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Northeast Ohio is above average for biomedical growth, but…

Growth of biomedical business, research and development in Northeast Ohio grew faster than the national average in each of the last five years, according to the latest Cleveland Plus Economic Review. Though venture capital investments in health care companies slowed significantly in Northeast Ohio and the state during the first quarter from a year ago, health care investing was up in the Midwest.

CLEVELAND, Ohio — Growth of biomedical business, research and development in Northeast Ohio grew faster than the national average in each of the last five years, according to the latest Cleveland Plus Economic Review.

The region’s drug , therapy, medical device and equipment makers, along with its biomedical research and development organizations, grew an average 7.4 percent a year from 2003 through 2008 — outpacing the U.S. average of 6.8 percent annual growth, according to the quarterly review issued Monday by company attraction and regional marketing organizations Team NEO and ClevelandPlus Business.

Biomedical business also is generating a larger portion of the region’s “gross regional product” — the value of products and services created in the 16 counties that Team NEO calls home.

In 2003, the sector was responsible for 2.1 percent of regional output. By 2008, the industry’s output had grown to 2.8 percent, to just over $4 billion — a 33 percent increase in five years, said Jacob Duritsky, a research association for Team NEO.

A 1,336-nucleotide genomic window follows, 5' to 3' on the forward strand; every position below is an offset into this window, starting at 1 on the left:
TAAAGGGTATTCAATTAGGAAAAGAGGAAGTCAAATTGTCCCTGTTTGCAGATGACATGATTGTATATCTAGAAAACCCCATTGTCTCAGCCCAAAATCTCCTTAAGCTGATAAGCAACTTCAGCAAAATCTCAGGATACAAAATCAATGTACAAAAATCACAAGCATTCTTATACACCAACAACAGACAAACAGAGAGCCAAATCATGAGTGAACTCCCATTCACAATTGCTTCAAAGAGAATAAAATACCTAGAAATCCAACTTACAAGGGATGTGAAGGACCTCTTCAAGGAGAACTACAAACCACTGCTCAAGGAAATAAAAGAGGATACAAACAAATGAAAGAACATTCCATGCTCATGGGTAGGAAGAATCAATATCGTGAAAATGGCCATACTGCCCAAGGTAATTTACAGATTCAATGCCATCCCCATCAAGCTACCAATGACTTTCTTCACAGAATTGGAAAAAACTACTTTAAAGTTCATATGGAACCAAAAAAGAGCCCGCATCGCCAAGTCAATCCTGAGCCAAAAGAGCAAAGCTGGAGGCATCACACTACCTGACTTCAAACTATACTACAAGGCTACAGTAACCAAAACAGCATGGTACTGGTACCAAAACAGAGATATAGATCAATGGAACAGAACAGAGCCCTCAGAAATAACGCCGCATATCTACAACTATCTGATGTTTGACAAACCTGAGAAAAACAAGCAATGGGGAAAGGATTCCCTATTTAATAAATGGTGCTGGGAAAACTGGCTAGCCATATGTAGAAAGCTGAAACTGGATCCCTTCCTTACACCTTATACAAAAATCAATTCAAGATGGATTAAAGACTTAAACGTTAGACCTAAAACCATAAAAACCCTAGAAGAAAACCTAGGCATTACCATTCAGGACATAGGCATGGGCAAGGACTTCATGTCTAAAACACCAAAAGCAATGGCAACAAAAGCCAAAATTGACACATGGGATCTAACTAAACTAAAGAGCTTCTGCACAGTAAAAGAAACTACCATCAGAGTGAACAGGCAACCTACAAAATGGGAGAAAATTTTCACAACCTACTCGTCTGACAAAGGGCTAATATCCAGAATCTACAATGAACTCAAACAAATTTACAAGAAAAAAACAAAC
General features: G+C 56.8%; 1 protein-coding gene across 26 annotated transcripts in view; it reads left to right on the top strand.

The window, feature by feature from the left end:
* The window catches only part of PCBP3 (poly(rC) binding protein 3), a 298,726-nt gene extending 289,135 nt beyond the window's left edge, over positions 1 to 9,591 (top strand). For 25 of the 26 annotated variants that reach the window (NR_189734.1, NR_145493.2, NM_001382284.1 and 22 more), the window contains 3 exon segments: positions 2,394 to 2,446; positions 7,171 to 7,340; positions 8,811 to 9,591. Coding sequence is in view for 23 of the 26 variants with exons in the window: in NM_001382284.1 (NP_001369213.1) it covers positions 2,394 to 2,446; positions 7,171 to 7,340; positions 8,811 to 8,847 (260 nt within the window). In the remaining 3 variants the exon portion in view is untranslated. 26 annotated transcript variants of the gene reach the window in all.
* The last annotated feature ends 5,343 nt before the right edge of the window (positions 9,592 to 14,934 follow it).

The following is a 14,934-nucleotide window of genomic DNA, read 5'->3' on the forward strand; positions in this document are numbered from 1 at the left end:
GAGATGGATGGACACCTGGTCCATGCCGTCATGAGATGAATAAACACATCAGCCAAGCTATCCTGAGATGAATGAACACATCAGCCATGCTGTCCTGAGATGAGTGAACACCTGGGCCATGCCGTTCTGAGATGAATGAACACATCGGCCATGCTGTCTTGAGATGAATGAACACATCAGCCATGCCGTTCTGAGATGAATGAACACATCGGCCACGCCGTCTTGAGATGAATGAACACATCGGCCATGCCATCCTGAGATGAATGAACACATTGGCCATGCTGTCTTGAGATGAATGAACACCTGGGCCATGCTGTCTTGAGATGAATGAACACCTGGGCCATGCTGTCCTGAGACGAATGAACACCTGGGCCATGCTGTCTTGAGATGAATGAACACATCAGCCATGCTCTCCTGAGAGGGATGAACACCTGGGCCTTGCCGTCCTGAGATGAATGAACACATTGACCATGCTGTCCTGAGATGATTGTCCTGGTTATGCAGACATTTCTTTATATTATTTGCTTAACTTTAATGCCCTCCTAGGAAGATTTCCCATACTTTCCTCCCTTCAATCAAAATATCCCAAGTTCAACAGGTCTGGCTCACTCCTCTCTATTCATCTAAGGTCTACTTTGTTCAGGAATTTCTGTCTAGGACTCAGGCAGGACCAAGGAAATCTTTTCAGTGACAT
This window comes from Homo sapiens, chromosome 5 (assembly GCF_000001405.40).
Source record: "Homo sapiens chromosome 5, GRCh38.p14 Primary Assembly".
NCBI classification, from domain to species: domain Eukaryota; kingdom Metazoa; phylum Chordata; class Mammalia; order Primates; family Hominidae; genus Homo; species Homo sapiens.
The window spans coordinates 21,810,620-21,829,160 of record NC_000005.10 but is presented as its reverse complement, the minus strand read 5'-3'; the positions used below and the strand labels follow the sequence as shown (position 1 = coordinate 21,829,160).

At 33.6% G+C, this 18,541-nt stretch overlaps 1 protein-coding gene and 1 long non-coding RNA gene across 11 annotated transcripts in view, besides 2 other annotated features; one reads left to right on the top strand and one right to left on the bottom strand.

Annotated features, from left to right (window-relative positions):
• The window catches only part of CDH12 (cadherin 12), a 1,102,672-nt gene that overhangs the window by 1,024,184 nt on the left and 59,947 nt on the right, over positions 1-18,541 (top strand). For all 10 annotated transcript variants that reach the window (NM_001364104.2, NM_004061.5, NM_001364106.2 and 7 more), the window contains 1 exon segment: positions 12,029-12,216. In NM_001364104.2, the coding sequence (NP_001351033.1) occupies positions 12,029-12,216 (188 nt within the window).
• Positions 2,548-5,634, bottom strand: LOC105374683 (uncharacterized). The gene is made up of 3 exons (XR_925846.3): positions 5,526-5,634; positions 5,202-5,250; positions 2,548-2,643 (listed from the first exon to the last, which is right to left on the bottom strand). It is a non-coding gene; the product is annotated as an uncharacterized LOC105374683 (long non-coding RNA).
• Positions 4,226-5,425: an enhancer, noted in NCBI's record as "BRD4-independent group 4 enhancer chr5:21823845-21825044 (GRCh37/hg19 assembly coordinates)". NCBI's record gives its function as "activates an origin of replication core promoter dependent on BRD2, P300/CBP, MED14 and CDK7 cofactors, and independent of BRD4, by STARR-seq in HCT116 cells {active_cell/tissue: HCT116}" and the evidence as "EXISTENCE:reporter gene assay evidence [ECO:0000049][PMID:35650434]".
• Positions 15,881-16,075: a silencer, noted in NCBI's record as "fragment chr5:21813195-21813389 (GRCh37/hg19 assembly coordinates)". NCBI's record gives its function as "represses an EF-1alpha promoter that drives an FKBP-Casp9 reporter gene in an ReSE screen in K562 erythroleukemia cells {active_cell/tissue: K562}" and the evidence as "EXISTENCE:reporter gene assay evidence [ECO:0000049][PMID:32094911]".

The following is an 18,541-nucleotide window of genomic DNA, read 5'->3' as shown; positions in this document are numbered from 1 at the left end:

The economic development organizations used data from Moody’s Economy.com to make their conclusions.

However, venture capital investments in health care companies slowed significantly in Northeast Ohio and the state during the first quarter from a year ago, mirroring national  investment trends in sectors across the board, according to the Midwest Health Care Venture Investment report released Monday by BioEnterprise.

Only eight companies in Greater Cleveland received $14.4 million in investments during the quarter, down 58 percent from the first quarter of 2008. Then, three companies received $34.8 million.

In Ohio, 17 companies received $16.9 million in the recent quarter, down 68 percent from a year ago when five companies received $51.8 million.

Overall, 11 Midwestern states and one region bucked national venture investment trends, which had investing down between 34 percent and 52 percent across a variety of sectors.

In the Midwest, 47 companies garnered $155.6 million, up 14 percent from a year ago when 14 companies received $136.5 million from investors, according to the BioEnterprise survey.

“The Midwest numbers were surprising, especially given the national venture capital situation,” said Baiju Shah, president and chief executive of BioEnterprise, the health care company developer in Northeast Ohio, in a written statement.

“A few significant deals in Missouri and Minnesota account for these results coupled with numerous angel and internal financings,” Shah said. “While the data is certainly encouraging, it’s too limited to suggest that the Midwest is faring significantly better than the coasts so far.”

In February, CompuGROUP Holding AG in Koblentz, Germany, purchased 51.6 percent of Noteworthy Medical Systems Inc.in Mayfield Heights, Ohio. Though the investment amount was undisclosed, it likely was the largest investment in the region during the recent quarter.